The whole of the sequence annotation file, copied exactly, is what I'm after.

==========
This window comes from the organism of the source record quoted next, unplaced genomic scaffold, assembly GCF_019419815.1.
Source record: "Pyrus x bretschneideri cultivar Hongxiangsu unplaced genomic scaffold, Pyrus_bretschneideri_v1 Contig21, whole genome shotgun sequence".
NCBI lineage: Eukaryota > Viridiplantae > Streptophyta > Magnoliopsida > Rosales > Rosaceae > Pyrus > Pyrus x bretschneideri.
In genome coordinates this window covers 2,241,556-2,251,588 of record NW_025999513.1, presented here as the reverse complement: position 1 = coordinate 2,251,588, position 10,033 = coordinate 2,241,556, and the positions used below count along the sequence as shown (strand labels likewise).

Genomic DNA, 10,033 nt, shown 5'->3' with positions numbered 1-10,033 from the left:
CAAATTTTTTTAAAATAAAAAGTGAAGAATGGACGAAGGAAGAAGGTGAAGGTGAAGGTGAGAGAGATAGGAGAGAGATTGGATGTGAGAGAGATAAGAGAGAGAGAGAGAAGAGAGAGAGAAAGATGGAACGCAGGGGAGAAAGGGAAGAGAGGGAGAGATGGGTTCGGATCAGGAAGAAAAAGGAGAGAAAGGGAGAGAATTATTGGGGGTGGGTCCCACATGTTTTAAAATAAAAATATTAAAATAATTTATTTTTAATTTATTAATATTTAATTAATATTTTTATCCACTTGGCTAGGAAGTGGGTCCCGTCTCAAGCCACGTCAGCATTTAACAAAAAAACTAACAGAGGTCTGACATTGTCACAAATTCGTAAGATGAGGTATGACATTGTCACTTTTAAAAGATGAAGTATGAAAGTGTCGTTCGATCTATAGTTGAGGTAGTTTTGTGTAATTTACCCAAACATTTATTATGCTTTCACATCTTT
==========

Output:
This window comes from the organism of the source record quoted next, unplaced genomic scaffold, assembly GCF_019419815.1.
Source record: "Pyrus x bretschneideri cultivar Hongxiangsu unplaced genomic scaffold, Pyrus_bretschneideri_v1 Contig21, whole genome shotgun sequence".
NCBI lineage: Eukaryota > Viridiplantae > Streptophyta > Magnoliopsida > Rosales > Rosaceae > Pyrus > Pyrus x bretschneideri.
In genome coordinates this window covers 2,241,556-2,251,588 of record NW_025999513.1, presented here as the reverse complement: position 1 = coordinate 2,251,588, position 10,033 = coordinate 2,241,556, and the positions used below count along the sequence as shown (strand labels likewise).

Genomic DNA, 10,033 nt, shown 5'->3' with positions numbered 1-10,033 from the left:
CAAATTTTTTTAAAATAAAAAGTGAAGAATGGACGAAGGAAGAAGGTGAAGGTGAAGGTGAGAGAGATAGGAGAGAGATTGGATGTGAGAGAGATAAGAGAGAGAGAGAGAAGAGAGAGAGAAAGATGGAACGCAGGGGAGAAAGGGAAGAGAGGGAGAGATGGGTTCGGATCAGGAAGAAAAAGGAGAGAAAGGGAGAGAATTATTGGGGGTGGGTCCCACATGTTTTAAAATAAAAATATTAAAATAATTTATTTTTAATTTATTAATATTTAATTAATATTTTTATCCACTTGGCTAGGAAGTGGGTCCCGTCTCAAGCCACGTCAGCATTTAACAAAAAAACTAACAGAGGTCTGACATTGTCACAAATTCGTAAGATGAGGTATGACATTGTCACTTTTAAAAGATGAAGTATGAAAGTGTCGTTCGATCTATAGTTGAGGTAGTTTTGTGTAATTTACCCAAACATTTATTATGCTTTCACATCTTT